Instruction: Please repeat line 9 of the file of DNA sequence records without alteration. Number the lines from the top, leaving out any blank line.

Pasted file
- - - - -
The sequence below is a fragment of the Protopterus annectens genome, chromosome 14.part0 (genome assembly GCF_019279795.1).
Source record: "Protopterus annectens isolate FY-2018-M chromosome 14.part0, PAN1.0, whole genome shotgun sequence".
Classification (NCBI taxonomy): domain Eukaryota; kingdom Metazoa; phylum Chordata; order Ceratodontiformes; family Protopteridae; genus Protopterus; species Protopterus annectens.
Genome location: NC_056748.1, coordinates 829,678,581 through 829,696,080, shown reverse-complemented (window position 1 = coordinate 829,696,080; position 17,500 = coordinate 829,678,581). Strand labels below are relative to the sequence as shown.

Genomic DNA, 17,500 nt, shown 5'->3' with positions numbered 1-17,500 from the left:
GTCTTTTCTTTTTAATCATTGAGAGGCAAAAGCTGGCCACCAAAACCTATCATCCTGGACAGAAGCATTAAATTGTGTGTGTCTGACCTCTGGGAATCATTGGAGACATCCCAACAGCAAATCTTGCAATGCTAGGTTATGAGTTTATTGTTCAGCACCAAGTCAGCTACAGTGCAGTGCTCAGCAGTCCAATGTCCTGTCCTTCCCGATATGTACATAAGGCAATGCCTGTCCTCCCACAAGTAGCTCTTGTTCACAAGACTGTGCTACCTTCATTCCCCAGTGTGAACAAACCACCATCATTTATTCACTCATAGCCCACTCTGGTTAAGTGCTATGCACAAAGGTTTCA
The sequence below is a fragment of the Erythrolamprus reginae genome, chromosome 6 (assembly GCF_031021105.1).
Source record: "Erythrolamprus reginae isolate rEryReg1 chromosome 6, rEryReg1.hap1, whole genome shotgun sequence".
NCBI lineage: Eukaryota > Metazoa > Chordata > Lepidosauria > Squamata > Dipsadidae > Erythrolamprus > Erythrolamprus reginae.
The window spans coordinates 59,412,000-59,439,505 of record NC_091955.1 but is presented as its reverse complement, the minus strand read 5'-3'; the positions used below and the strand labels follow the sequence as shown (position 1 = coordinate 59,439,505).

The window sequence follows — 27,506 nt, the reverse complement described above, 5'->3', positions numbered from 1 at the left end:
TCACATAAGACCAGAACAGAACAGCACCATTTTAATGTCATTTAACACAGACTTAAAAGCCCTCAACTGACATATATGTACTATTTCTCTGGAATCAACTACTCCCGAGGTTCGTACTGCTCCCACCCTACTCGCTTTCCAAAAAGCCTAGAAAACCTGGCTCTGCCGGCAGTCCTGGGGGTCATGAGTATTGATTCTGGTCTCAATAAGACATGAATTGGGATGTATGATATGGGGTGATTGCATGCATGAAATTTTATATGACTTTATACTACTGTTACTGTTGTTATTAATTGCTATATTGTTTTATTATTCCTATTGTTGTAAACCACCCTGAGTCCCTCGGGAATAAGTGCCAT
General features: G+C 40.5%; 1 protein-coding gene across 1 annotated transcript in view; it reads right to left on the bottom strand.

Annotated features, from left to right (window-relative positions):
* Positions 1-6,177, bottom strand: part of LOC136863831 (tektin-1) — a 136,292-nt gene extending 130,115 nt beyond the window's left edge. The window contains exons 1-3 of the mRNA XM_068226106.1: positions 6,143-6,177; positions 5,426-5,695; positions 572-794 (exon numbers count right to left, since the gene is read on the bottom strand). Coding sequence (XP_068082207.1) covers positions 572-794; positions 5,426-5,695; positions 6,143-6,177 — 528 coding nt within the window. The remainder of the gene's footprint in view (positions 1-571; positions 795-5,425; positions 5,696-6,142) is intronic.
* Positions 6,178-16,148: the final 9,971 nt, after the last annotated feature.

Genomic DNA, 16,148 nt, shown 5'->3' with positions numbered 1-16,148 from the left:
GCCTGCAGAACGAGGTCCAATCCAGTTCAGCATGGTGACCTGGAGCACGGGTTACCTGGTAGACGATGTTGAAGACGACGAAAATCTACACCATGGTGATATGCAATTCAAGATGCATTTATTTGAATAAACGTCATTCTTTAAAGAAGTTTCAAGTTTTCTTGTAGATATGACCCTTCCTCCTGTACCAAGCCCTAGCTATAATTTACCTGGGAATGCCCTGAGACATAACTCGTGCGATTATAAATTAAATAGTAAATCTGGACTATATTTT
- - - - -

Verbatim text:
NCBI lineage: Eukaryota > Metazoa > Chordata > Lepidosauria > Squamata > Dipsadidae > Erythrolamprus > Erythrolamprus reginae.